It didn’t take me long to pack, I’ve been doing this for a couple of years now so routine takes over. Long gone are the days where I would cram every piece of outdoor clothing I owned into the back of my car for fear of being caught out by the most unusual of circumstances. “But what if…” was a regular thought process for taking a spare “thingamajig” and a “whatchamacallit” with no reason other than I might be caught short for the most absurd reason. Now its more militaristic, one of them, one of those, and ill just have to brass it out if it goes wrong. At 3am the alarm goes of and without hesitation I’m up, this has been in the planning for weeks and as the day approached iv been getting more and more restless. Everything was already laid out, the car was packed and food all prepared. All I had to do get dressed, head downstairs and prepare some breakfast. That had already been decided the night before, for this I was going all out by adding Nutela to the porridge, Breakfast of kings! [gallery ids="1709,1708" type="rectangular"] The 4 hour drive up to Snowdonia it altogether relatively mundane, and unless you have an interest in week old road kill and motorway service stations there REALLY isn’t much to say about the initial three hours. The final leg onto the A5 however is a whole other kettle of fish. I have driven halfway around the world and over entire continents, and I can tell you the road from Oswestry to Bets-y-Coed is still one of my favourite. Snaking its way around the north welsh countryside the scenery is some of the most awe inspiring and breathtaking Britain has to offer. There’s much to say about this, but we'll come back to it another time…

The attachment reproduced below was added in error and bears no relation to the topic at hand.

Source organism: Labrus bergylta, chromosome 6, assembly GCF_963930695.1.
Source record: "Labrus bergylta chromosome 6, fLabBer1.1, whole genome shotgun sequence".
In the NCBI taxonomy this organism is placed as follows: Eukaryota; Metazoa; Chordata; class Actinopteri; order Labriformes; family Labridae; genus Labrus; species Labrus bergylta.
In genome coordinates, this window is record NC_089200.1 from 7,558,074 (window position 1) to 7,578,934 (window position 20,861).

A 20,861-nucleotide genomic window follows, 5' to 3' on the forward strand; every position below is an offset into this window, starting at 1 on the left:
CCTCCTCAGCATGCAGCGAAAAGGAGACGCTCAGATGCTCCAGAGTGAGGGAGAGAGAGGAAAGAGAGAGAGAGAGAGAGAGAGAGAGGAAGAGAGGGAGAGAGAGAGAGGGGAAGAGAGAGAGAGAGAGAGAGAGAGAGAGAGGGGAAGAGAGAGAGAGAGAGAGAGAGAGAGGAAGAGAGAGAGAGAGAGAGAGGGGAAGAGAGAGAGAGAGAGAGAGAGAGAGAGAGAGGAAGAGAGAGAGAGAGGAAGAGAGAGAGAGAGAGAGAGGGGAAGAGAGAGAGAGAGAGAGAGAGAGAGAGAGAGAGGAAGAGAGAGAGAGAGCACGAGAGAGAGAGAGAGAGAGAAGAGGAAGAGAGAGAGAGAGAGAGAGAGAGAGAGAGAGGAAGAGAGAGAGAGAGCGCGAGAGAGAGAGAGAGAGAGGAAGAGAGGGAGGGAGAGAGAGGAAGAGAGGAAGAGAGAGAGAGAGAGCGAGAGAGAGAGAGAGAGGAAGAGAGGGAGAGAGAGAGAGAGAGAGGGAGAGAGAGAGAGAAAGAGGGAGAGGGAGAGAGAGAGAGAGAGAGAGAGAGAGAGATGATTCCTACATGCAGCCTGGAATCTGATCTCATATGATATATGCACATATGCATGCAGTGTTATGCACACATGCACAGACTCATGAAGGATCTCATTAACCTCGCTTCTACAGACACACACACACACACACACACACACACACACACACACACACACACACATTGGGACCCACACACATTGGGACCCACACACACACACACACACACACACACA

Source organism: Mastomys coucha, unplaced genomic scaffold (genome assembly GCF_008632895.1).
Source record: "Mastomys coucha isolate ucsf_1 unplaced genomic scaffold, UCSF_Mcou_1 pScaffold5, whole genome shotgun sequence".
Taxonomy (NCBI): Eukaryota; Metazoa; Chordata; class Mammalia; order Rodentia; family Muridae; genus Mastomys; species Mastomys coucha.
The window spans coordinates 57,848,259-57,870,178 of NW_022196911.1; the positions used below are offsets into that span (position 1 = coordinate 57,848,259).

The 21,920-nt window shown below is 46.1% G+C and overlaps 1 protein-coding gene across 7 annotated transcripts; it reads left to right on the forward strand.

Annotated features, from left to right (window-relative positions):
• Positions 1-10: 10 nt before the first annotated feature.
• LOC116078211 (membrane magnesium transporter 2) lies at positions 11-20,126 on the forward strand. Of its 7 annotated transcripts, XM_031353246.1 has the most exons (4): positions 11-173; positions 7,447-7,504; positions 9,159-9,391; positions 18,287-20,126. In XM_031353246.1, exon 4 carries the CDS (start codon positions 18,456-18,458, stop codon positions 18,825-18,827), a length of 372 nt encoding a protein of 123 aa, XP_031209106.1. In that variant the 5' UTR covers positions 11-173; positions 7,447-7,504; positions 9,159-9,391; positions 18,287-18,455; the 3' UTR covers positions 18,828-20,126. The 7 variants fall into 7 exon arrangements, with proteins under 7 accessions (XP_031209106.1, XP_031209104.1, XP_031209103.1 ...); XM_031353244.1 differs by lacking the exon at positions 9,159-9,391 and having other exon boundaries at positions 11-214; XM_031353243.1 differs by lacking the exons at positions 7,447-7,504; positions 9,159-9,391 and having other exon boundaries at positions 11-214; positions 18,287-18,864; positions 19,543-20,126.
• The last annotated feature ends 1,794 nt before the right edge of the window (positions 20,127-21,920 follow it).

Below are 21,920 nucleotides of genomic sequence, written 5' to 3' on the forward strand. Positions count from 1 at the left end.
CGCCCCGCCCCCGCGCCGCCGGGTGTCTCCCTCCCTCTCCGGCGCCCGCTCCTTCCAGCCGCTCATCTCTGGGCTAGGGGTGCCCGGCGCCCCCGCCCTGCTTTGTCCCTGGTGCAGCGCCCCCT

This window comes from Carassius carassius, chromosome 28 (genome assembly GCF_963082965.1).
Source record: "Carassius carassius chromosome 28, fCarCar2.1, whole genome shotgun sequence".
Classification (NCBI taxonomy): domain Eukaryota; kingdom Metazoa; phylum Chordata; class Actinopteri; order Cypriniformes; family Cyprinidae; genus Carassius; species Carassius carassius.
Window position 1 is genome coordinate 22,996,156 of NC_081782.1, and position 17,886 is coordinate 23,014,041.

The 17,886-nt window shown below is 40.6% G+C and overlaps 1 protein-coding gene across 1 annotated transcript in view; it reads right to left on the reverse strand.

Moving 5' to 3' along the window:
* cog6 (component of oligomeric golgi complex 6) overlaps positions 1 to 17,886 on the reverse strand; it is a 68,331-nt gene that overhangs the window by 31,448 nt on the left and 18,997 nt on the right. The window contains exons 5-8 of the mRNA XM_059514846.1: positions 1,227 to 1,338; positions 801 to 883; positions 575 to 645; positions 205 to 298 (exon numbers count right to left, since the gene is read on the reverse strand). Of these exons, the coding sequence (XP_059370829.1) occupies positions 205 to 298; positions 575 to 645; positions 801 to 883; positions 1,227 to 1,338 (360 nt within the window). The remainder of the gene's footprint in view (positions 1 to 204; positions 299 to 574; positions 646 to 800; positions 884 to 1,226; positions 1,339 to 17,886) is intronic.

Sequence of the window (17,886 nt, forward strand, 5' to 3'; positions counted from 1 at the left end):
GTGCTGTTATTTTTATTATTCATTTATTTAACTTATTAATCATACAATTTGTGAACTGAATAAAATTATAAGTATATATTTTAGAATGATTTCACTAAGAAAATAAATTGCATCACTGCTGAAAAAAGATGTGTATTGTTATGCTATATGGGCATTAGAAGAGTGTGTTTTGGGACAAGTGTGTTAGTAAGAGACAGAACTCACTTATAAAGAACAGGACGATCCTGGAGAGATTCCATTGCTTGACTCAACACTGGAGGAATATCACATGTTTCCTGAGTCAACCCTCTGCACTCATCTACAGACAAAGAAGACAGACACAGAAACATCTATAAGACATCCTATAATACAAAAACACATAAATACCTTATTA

For this climb I’d chosen the Pyg track, its beautiful, relatively straightforward and iv done it so many times that these days it almost seem obligatory (not that I’m complaining). I arrived at Pen-Y-Pass 7:30 Sharp and stumped up a tenner for parking – This being my only grumble for the whole trip. From the confines of my nice warm and cozy car, the outside world seems so peaceful and calm, you can just watch the world guy by and be left completely untouched. That however all became a distant memory the second my door opened. Almost as soon as id pulled the door handle back, the wind got underneath ripping it from my hands. Swinging wide open I faced a chilling and icy breeze, the type that seeps under all your layers, sucking away at those last elements of comfort. Having still been relatively groggy by this point this was an unpleasant wakeup call. One of the great advantages of Backpacking Australia and living in a van is you learn to make the most of every available space. So when it comes to getting changed sat upright with a steering wheel pressed in your face, most people would laugh at even considering it. But when the temperature outside is hovering just above zero and the sleet is starting to belt down this suddenly becomes a very appealing option. After about 10 minutes of faffing around in the car I’m set. The bags packed, everything’s where it should be and cramming some nibbles and a map in my pocket as I set off. High winds, sleet, snow and mountains – these are the days I live for. [gallery ids="1710,1712" type="rectangular"]
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They say that you really find out who you are when you are in your lowest moments. When you are tired, hungry, aching and in pain your true character will emerge along with all of your fears, happiness, confidence and your doubts, and as I sit here wrapped in 5 layers for warmth and inhaling my pint, I certainly know mine.